I’m debating putting that subhead in bright orange just so the powers that be at Canoe figure it out. As far as I can tell, not a single improvement has been made to the website for the show since its launch, despite some very serious problems with it:

  • The URL (tva.canoe.com/emissions/vlog/) is way, way too long
  • The homepage automatically plays a video with audio without asking permission
  • Navigation is done using Flash instead of HTML links (overuse of Flash and Web 2.0-ish bad design is a problem all over the site)
  • There’s a button to watch the show live, but it only works when the show is on TV. This goes against the entire point of the Web.
  • Links to videos featured on the site force new windows to pop up instead of just being HTML links that people can control based on their browsing preferences
  • Clicking on the link for “Blogue” still brings you to a page that’s devoid of content and is missing the navigation buttons related to the show.
  • Doing anything on the website requires going through the 17,000-step Canoe registration process.

All these things need to be dealt with before we can even get to suggestions to improve it (like having an RSS feed with links to all the videos seen in the show).

More suggestions for Vlog

After the Domster asked me to hold my judgment about his new show Vlog, I promised to take a look at their second episode and report back.

The second episode was pretty well identical to the first in format and style. Still, I’m noticing more things about the show worthy of improvement.

The show’s format seems to be pretty simple. Borne and Arpin stand in an all-white room with TV screens and a couch, banter among each other like a cheesy infomercial and show clips (between 5 and 15 seconds) of videos that are popular online, including:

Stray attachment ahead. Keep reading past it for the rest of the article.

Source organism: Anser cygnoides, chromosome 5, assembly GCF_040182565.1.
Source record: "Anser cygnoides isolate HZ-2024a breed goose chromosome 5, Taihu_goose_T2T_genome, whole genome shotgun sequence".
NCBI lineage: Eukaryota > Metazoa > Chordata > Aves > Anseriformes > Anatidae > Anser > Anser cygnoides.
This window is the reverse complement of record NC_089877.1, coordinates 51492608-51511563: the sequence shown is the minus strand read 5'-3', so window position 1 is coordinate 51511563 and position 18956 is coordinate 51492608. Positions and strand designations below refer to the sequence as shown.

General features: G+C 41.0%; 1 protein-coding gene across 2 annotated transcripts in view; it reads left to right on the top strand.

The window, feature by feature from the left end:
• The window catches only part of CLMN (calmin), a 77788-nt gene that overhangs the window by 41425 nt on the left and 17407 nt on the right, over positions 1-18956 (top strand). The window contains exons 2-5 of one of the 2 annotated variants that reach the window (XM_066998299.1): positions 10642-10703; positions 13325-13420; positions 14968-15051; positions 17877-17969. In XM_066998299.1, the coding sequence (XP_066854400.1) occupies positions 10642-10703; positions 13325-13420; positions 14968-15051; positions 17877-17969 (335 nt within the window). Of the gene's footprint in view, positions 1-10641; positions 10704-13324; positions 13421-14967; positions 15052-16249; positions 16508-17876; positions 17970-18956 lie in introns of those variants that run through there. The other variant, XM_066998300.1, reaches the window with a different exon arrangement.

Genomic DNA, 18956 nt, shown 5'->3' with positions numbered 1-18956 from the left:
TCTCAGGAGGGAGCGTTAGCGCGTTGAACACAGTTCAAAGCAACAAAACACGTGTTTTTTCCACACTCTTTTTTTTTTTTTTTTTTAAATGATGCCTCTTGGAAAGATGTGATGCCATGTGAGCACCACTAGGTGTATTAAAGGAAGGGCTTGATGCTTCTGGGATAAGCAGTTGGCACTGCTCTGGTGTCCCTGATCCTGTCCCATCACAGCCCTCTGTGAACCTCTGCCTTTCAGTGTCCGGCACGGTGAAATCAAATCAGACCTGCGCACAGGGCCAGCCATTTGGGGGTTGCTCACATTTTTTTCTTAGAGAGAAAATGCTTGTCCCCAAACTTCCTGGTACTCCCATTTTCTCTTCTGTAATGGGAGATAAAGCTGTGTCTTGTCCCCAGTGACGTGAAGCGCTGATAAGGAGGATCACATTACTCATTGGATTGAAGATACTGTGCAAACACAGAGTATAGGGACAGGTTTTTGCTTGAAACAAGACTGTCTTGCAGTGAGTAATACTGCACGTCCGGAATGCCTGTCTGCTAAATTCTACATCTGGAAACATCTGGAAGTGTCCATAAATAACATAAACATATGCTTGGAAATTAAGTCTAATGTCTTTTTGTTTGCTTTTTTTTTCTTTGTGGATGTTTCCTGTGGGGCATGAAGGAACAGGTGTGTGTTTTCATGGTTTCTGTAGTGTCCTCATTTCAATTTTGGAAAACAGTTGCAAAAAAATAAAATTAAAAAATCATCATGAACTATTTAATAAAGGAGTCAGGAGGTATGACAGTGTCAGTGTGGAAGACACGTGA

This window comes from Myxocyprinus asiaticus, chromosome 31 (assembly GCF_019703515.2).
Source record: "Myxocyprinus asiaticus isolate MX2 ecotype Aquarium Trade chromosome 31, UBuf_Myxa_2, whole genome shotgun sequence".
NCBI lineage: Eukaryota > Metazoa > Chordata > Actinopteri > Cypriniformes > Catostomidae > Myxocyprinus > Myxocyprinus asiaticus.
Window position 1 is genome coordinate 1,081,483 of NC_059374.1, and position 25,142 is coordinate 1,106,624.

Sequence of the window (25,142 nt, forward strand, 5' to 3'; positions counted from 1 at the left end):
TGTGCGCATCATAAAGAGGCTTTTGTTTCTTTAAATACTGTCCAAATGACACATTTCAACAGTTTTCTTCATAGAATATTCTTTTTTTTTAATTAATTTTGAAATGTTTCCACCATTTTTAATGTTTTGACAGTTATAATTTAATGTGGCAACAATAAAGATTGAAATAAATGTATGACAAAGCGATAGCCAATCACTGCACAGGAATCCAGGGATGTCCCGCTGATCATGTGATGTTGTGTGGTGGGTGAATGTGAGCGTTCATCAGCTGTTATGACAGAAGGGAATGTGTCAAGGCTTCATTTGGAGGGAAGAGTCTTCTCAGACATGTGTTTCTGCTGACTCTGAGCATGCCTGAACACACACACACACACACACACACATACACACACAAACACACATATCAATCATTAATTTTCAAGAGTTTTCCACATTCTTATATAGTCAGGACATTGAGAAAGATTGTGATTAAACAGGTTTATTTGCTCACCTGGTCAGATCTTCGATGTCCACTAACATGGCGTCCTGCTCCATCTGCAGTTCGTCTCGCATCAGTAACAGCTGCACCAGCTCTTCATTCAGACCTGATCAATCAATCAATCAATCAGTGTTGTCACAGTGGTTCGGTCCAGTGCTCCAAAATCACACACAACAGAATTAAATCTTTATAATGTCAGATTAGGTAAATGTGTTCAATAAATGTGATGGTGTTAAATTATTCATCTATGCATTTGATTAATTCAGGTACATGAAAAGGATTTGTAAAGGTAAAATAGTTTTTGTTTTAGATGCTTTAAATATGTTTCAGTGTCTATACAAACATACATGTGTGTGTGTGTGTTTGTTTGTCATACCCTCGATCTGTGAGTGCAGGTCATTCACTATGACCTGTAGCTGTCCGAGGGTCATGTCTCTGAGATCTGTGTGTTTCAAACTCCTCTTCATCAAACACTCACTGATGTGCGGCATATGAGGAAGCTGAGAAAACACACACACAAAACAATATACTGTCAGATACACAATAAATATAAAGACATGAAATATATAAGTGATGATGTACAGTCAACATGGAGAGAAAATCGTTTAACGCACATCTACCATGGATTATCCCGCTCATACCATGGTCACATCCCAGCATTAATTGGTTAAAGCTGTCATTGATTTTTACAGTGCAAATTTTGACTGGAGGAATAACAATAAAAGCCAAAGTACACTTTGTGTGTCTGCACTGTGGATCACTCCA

• Corporate “viral” advertising campaigns: The first video that played for more than a few seconds was the latest video of Dove’s Campaign for Real Beauty, which features a young girl bombarded by images from the media presenting unrealistic ideas of the ideal female form. Ironically, it was introduced by Geneviève Borne, who while I’m sure isn’t a bimbo in real life, was clearly hired to do this show because she looks like one.
  • Game shows in other countries: This week, it was other-language versions of Deal or No Deal (or Le Banquier, which amazingly enough is a TVA show). There’s also more Japanese game show videos, which look like they’re going to become a weekly feature here.
  • YouTube’s top 10: Clips we’ve seen before but maybe TVA’s grandmother demographic hasn’t, like ol’ Miss U.S. Americans and the Swiss firefighters. The argument, and I suppose it makes sense, is that their target audience isn’t us web geeks but normals who aren’t browsing the YouTube or the blogs. I think that audience will be shrinking.
  • Blatantly transparent cross-promotion: In this case, their “top 3” videos from Occupation Double, the reality show that precedes it (for those unfamiliar, it’s like porn, only the plots aren’t as interesting, the makeup is more caked on and the sex isn’t as graphic). As bad as it is to feature clips from your own network’s show as if they were the most popular videos on YouTube, what’s worse is that the clips are meaningless and entirely uninteresting to people like me who avoid such crap programming.

In the spirit of constructive criticism, allow me to make some additional suggestions on how to improve the show:

  • Kill the silly banter and lame jokes. You’re not actors, and it comes across as fake. It’s bad enough I have to endure that on the local news, but at least they can make the excuse that it’s live TV. (For that matter, why does this show have two hosts anyway?) Dominic, you don’t have to pretend to be hip and cool, because you’re already hip and cool.
  • Find some unsung heroes. Look at videos that haven’t yet become popular and give them some mainstream attention.